Mindful Monday—Adopt a Cat Month

010June is a busy month for pets. This is “Adopt a Cat Month,” and there’s still time to rescue a cat or two. Just visit your local animal shelter and I’m sure you’ll meet a cat or kitten face-to-face who would love to climb into your carrier and accompany you home. It’s gotta beat living in a cage, spending every night alone, being passed up by every visitor to the shelter.

Or maybe you’ve seen a stray in the neighborhood or near where you work or you know of a litter of kittens some kids down the street are trying to find homes for. Consider inviting one (or two) into your home. You know you’ll be rewarded many times over for your generosity.

We all have stories of chance meetings with cats who turned out to be the love of our lives, right? Or are these truly chance meetings? Sometimes it seems that the cat has a plan and knows when and how to put it into motion in order to land the human she wants.

Have you ever felt that way? That your cat chose you instead of the other way around?

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Frivolous Friday—Cats At Work


MullicanFamilyJuly2009 005According to some sites, this is “Take Your Cat to Work Day.” Can you just imagine the chaos and distractions in a busy workplace should several employees bring their cats?

Some of us work with cats in the office day in and day out. In fact, it seems that most writers have cats. I wonder if it’s because of their calming effect, or their inspirational qualities, or because they’re easier to have around than a rambunctious dog that needs walking, letting out, and constant reinforcement and attention—(well, some do, anyway). And dogs tend to bark at the most inopportune times—when you’re being interviewed on the phone or conducting an interview, for example.

So will you take your cat to work today? If you do, I’d love to hear about the experience. If you can only imagine what your work space would look like with your cat there, I’d love to hear about that, too

Our cats actually work here. Max was our best paper weight ever (and I emphasize “weight”). He entertained himself by trying to make a basket with my favorite pen. If I couldn’t find it, I knew where to look—in my waste basket. He practiced a lot and got very good at it.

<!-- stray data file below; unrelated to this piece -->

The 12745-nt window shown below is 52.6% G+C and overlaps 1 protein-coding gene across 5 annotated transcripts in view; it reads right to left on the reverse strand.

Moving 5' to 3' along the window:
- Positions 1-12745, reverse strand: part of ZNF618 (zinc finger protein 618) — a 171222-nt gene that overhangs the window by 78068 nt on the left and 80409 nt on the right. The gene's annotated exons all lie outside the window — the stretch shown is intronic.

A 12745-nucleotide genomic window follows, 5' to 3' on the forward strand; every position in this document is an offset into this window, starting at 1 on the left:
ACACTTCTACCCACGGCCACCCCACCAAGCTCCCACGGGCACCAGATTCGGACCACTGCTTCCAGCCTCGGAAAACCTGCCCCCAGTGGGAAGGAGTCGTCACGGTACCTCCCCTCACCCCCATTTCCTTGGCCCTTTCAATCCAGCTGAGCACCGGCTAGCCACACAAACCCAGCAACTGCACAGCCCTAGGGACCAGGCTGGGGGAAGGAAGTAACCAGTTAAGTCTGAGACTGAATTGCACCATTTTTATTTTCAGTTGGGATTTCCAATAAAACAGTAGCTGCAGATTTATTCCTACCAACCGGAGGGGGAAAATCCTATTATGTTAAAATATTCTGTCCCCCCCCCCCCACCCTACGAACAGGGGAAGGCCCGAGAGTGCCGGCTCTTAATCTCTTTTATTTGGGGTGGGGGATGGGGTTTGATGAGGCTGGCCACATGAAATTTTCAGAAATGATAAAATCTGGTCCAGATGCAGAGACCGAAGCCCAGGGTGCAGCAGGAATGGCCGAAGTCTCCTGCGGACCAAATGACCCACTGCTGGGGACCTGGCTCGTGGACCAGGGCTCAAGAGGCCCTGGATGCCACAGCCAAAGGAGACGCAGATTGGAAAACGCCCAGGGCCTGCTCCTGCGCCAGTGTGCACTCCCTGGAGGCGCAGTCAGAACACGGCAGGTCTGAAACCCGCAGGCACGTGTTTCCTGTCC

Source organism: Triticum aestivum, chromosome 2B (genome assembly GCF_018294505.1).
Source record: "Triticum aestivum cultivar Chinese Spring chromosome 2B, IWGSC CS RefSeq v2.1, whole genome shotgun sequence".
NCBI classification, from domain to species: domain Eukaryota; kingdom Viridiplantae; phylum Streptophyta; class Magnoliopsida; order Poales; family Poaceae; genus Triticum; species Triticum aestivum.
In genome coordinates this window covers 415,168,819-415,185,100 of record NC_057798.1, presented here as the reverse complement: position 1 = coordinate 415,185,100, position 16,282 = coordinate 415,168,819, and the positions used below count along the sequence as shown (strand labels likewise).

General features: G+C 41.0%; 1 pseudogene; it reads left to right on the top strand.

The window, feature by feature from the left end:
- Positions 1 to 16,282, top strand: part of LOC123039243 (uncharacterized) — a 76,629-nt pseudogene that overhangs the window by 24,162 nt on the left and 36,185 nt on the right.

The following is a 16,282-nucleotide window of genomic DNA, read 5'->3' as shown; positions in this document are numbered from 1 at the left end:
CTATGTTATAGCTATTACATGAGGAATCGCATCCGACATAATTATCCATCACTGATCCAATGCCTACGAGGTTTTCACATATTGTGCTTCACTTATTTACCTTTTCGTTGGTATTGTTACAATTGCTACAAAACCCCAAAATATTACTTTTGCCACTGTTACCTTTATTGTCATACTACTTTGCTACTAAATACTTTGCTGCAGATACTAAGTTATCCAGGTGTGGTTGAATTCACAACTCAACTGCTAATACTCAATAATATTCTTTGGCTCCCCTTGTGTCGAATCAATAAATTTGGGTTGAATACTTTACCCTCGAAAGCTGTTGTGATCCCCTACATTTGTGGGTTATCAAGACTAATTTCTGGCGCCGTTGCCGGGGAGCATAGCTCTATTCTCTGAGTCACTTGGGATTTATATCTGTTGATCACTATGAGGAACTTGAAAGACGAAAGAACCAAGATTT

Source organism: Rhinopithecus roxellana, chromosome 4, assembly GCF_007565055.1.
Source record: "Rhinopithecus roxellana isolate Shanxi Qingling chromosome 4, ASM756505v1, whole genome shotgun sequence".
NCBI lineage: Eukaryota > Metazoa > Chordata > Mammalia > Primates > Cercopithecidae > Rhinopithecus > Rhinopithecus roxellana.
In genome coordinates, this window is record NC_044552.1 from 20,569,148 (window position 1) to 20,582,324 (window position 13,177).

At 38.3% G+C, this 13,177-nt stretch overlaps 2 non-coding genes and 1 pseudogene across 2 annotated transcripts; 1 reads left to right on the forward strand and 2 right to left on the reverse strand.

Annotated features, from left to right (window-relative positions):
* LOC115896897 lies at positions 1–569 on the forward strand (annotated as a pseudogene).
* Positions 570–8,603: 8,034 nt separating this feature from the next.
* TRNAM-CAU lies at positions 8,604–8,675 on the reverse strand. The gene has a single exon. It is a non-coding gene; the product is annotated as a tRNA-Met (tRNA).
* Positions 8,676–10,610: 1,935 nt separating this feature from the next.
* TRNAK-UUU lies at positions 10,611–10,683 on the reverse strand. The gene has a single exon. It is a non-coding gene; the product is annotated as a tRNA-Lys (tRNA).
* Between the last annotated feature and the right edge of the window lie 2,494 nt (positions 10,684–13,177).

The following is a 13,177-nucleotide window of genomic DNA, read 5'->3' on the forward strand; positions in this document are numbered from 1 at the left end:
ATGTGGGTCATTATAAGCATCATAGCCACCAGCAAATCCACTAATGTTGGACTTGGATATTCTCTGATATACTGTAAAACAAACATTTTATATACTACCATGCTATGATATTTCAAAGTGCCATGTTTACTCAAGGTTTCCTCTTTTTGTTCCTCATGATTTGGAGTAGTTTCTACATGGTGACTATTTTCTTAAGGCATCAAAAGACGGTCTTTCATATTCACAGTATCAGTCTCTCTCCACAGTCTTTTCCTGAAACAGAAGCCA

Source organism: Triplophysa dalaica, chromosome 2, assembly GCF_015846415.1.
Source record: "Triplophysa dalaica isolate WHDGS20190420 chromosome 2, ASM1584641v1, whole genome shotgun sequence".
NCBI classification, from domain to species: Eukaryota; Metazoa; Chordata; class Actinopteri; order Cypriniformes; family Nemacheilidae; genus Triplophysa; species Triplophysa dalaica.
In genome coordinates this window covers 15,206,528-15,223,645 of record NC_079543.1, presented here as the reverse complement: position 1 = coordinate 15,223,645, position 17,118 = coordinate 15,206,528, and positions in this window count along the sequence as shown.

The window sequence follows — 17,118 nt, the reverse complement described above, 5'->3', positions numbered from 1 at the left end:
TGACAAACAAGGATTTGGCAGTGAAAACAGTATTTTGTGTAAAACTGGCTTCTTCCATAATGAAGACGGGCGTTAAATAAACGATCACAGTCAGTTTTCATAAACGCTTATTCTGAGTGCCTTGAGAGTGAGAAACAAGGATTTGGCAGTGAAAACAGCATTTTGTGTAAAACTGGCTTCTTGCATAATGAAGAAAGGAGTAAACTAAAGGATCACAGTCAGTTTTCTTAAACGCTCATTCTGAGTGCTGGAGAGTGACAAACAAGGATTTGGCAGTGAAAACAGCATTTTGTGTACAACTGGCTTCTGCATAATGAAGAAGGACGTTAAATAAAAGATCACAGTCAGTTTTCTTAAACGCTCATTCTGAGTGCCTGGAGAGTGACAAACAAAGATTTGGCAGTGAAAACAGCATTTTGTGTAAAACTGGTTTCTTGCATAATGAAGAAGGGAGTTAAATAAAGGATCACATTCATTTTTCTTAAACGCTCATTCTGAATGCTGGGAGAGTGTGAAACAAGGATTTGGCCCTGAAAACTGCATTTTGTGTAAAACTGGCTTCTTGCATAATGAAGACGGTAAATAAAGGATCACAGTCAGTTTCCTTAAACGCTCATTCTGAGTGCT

Lily brings me my slippers when it gets cold (or in the heat of the summer—it doesn’t matter), and she is my designated lap-warmer on chilly mornings. She also strives to keep flying insects from invading my space and does her best to corral any stray paperclips.

Sophie used to retrieve faxes that came through. She is also our primary paper shredder.

And all of the cats provide a calming atmosphere in this home and in my office which I appreciate more than they will ever know. However, they can also cause my blood pressure to rise, when they step on my keyboard or chase a toy amongst the wires behind the computer and disconnect something. And I’ve had to have cat hair cleaned out of the computer more than once.

Oh well, I guess with any employee, you have to take the bad along with the good. And with cats, I’ve found, the good way outweighs the bad.



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Bring Your Best Game Thursday—Preparing Pets for Disaster


IMG_0583Did you know that June is National Pet Preparedness Month? And there’s a reason for this—June marks the start of hurricane season in the Atlantic. Those of you who typically experience hurricanes probably have a plan for your family. Don’t forget to make a plan for those members of your household who can’t do it for themselves.

If your cats are like ours, they know how to find their safe-zone when they feel threatened. This may not actually be the best place for them to wait out a hurricane, however (or other potential disasters such as flood, earthquake, tornado, fire). So it’s important that you know where your cats’ favorite hiding places are so you can retrieve them in case you know of a safer place for them or in case you need to evacuate.

We don’t experience hurricanes in California. But when something frightens our cats, suchAlyzayBirthday3 078 as a worker on the premises making unusual noises with their tools, the garbage truck driving past, or someone coming to the door, for example, they know where to go in order to feel safe. For Sophie, it’s behind a desk in the back of the house and Lily crawls under the covers in my bed. It works for her.

Here’s a good site to study in case you’re apt to experience a hurricane. Your pet will thank you.



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Wild (and Sometimes Crazy) Wednesday—What Goes Into the Production of a Book Part 2